Mira liked the beauty of seeing the lemon groves. However her husband builds a wall between their home and the lemon groves. The wall is symbolic of trapping his wife in their house under the guise of safety as he keeps long hours and has an affair on the side.
I liked the film because of the acting. I especially liked Hiam Abbass as Salma.
I just returned from guest conducting the State of Chihuahua Philharmonic Orchestra. I arrived there on February 8, the concert was on the 13th, and I returned home the following day. Five daily rehearsals and one concert.
I am glad to report that my experience was most satisfying. This is a fairly young ensemble, fifteen years since it was founded, and is comprised of many young musicians, mostly of conservatory age. This is a full time, professional orchestra, and is directed by a very talented musician and colleague, Armando Pesqueira. He is originally from the Tijuana-San Diego area, and is a complete and dedicated conductor, with many accomplishments already to his credit.
The musicians of the Philharmonic are practically all Mexicans, with the addition of two Bulgarians, two Armenians, an Italian, a Venezuelan, and one recent arrival from China. I was very pleased to work with a group that was enthusiastic, energetic, flexible, willing to learn, and most capable in the technical and artistic categories. The two horn players were a father and son. All rehearsals were conducted in Spanish, and our time together was efficient, inspiring, and a lot of fun.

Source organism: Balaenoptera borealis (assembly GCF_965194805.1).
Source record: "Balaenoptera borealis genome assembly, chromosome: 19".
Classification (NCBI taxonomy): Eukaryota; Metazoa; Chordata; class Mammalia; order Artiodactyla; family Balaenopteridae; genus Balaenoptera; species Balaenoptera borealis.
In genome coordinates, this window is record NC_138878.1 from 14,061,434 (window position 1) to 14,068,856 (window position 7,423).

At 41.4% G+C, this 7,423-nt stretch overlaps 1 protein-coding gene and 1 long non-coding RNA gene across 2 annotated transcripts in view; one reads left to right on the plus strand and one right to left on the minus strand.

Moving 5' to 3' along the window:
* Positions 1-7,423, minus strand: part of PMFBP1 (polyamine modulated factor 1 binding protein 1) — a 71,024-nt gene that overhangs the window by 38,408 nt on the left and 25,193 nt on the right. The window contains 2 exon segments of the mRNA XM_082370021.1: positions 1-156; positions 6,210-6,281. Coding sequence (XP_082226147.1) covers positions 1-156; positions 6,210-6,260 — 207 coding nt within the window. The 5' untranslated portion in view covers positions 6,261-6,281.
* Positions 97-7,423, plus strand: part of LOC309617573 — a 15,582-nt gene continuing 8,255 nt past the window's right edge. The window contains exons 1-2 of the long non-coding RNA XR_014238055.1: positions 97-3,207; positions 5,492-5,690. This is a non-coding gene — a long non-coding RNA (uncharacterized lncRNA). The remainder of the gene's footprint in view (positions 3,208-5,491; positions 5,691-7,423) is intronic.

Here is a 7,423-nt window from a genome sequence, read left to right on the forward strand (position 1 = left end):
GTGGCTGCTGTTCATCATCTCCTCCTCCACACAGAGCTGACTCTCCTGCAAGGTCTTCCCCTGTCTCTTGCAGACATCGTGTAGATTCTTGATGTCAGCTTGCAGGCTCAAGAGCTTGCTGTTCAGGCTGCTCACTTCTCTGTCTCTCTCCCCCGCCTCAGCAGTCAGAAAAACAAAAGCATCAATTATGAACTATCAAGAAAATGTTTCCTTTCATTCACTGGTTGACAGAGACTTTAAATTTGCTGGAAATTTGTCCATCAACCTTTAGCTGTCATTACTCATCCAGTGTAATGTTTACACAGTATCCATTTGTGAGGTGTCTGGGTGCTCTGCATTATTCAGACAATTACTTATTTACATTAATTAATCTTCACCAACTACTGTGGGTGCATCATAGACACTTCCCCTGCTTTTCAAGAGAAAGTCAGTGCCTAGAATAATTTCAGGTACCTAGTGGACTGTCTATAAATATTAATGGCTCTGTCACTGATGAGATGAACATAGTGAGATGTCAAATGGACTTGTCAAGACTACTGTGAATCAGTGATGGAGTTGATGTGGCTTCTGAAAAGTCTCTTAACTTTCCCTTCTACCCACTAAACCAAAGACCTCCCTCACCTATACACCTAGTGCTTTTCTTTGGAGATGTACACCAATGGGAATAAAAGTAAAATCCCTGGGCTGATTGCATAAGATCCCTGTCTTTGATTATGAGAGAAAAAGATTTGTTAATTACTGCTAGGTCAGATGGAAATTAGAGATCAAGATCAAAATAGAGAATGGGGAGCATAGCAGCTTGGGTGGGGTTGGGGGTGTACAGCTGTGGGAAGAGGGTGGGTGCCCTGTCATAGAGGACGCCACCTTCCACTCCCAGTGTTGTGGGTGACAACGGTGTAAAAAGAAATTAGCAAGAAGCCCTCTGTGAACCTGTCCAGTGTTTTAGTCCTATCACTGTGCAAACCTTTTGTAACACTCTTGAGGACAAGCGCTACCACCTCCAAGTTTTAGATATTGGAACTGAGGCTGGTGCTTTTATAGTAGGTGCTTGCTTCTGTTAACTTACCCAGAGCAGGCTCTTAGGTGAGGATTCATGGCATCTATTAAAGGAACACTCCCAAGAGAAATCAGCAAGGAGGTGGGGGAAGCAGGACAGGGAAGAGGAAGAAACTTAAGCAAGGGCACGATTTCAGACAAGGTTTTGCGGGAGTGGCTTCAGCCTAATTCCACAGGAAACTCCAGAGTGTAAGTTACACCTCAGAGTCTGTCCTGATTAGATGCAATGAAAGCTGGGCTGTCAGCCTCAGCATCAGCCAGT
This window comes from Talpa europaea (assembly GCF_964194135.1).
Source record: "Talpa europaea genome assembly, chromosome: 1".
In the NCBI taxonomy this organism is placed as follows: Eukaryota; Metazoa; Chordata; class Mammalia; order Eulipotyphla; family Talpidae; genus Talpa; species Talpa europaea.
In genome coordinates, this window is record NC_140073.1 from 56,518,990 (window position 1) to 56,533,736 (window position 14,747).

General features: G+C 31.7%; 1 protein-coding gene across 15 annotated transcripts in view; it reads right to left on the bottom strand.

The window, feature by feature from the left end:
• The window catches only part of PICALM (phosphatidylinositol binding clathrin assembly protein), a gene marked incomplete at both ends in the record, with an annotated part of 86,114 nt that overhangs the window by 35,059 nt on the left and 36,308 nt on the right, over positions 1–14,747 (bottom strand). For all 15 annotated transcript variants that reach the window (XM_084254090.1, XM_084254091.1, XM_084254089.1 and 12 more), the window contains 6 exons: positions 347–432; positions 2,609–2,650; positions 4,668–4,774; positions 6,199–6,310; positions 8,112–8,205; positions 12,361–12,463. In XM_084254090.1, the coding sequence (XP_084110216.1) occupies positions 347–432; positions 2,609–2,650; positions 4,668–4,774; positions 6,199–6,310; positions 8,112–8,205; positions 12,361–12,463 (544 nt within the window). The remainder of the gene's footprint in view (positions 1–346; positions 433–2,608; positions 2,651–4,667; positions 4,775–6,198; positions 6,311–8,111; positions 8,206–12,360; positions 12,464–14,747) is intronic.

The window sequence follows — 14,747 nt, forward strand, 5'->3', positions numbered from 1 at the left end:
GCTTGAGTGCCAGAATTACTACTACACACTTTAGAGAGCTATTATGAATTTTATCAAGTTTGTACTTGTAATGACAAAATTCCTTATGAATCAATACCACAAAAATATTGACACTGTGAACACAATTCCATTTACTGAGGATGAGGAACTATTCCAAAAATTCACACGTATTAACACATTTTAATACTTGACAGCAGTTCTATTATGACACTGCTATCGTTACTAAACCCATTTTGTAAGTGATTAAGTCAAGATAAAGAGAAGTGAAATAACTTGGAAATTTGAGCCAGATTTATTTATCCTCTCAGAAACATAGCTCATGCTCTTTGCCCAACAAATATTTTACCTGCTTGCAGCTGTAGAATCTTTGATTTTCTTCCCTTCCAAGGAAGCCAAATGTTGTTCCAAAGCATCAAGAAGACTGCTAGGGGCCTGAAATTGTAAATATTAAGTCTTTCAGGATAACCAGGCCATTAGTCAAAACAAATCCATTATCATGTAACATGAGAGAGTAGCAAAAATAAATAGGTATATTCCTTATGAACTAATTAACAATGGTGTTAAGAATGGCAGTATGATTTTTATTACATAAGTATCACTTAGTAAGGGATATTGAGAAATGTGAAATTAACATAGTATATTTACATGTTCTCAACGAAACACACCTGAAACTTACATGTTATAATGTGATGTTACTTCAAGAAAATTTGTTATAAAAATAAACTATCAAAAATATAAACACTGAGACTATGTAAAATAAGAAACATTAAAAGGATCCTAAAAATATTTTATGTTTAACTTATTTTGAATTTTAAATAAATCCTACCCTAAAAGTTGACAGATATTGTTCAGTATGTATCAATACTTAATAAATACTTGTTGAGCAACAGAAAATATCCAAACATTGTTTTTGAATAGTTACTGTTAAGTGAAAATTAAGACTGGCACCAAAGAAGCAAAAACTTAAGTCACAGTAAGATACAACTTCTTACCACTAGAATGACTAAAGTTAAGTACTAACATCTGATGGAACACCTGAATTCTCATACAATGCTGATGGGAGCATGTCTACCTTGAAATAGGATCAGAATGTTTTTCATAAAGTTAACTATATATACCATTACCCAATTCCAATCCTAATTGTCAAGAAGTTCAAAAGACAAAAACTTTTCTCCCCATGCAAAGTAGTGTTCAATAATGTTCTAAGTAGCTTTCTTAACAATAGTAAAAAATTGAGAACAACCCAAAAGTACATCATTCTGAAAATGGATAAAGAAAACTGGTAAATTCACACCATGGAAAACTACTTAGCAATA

We prepared and presented in concert Beethoven’s Seventh Symphony, Mozart’s Symphony No. 26, and the Harp Concerto by a Beethoven contemporary, Francois-Adrien Boieldieu. The latter featured as soloist an outstanding Mexican concert harpist, José Enrique Guzmán. Since he and I were visiting the City of Chihuahua, after the rehearsals were done for the day, we enjoyed plenty of free time to rest, have leisurly meals, and tell each other many anecdotes and musical war stories, along with “shop talk” and plenty of jokes.
We were part of several newspaper interviews, a press conference, hundreds of photos, and a one hour television interview.
Our hosts were most gracious, taking us to historic sites and museums. We toured through Pancho Villa’s own villa, the Municipal Palace where the liberator of Mexico, Miguel Hidalgo was imprisoned and executed, and the modern art exhibition at the Casa Redonda, and old refurbished building which used to be a regional locomotive repair facility. The meals together with our hosts were memorable events.